Interestingly, even among those who oppose President Maduro, I was hard-pressed to find anyone who believes that Donald Trump is genuinely interested in the well-being of the Venezuelan people. On the contrary, there appears to be a widespread belief among both supporters and opponents of the Maduro government that Trump’s singular objective is to secure control of Venezuela’s resources, and particularly its massive oil reserves.

Equally interesting was the attitude of Maduro’s opponents toward the legacy of Hugo Chavez. While many supporters of Juan Guaido are hostile to the Chavez legacy, there appears to be considerable respect for the achievements of Hugo Chavez even among those are critical of President Maduro.

My report on my conversations with opponents of the Maduro government can be watched and listened to here.

Is Participatory Democracy the Solution to Venezuela’s Crisis?

During my recent trip to Caracas, Venezuela, I spoke with Atenea Jimenez, the speaker of a Network of Communes.

Atenea argued that collective, grassroots decision-making is the key to solving Venezuela’s crisis.

She also stated that “the biggest fear of all is that a self-proclamation of a president nobody voted for is legitimized.”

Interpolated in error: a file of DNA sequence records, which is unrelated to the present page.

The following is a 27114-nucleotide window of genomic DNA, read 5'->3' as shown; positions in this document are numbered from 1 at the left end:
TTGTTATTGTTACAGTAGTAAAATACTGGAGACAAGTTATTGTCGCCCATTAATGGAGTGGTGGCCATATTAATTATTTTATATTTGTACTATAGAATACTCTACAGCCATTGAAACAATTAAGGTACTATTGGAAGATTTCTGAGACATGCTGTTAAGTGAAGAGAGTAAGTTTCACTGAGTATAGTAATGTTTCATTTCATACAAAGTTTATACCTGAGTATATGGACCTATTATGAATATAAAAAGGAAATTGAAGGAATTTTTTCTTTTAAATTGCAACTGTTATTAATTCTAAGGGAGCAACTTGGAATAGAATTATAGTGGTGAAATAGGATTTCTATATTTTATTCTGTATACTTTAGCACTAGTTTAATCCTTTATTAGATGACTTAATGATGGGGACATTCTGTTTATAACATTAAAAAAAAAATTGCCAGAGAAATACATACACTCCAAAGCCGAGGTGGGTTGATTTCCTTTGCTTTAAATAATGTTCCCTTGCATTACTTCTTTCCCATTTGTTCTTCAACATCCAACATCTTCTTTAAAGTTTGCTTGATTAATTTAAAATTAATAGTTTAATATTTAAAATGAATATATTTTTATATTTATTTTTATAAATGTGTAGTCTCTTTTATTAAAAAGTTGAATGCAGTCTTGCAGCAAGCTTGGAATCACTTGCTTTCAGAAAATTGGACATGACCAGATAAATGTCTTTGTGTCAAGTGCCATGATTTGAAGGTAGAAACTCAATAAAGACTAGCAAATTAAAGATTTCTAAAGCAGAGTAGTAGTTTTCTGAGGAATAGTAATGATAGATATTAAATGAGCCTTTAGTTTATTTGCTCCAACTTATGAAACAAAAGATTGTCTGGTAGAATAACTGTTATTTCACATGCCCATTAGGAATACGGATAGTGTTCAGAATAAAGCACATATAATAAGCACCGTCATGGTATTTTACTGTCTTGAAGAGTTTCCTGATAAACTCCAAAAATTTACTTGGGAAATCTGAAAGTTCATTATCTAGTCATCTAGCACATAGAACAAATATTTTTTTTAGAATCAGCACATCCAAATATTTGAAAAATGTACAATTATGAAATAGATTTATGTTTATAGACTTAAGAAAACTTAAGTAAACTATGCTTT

My conversation with Atenea can be seen and heard here:

https://therealnews.com/stories/is-participatory-democracy-the-solution-to-venezuelas-crisis?fbclid=IwAR07USf-mBuCho7f1piN0lYIqkvedU227PS4P_ua4INiR8KoeCXAHrSJ4-4

 

Lima Group Members Invoke Human Rights While Trampling On Them

As Lima Group members Columbia and Brazil foment unrest on Venezuela’s borders, their right-wing regimes routinely violate human rights in their own countries.

For The Real News Network, I met in Caracas with Venezuelan human rights activist Antonio Gonzalez Plessman to discuss the human rights situation in the region.

According to Mr. Gonzalez Plessman, Western governments and media are magnifying human rights violations in Venezuela while minimizing or ignoring altogether human rights violations by the governments of Lima Group members, including Colombia and Brazil.

My discussion with Mr. Gonzalez Plessman can be watched and heard here:

https://therealnews.com/stories/lima-group-members-invoke-human-rights-while-trampling-on-them?fbclid=IwAR2BkXikT4lkKFhzy8u1ET8uCW6yR-19h4vUAA4Vii5zeMxq7wD0tejI5QY

Venezuela’s Former Minister of Communes and Culture Talks to TRNN About the Crisis

For The Real News Network, I recently spoke in Caracas, Venezuela with Venezuela’s former Minister of Communes and Culture, Reinaldo Iturriza.

Mr. Iturriza argues that U.S. sanctions “were conceived to make it difficult for the Venezuelan government to recover from an already critical economic situation due to the drastic fall of oil prices.” Those sanctions, he says, have had “terrible effects” on Venezuela’s people.

Our discussion can be watched and heard here:

https://therealnews.com/stories/venezuelas-former-minister-of-communes-and-culture-talks-to-trnn-about-the-crisis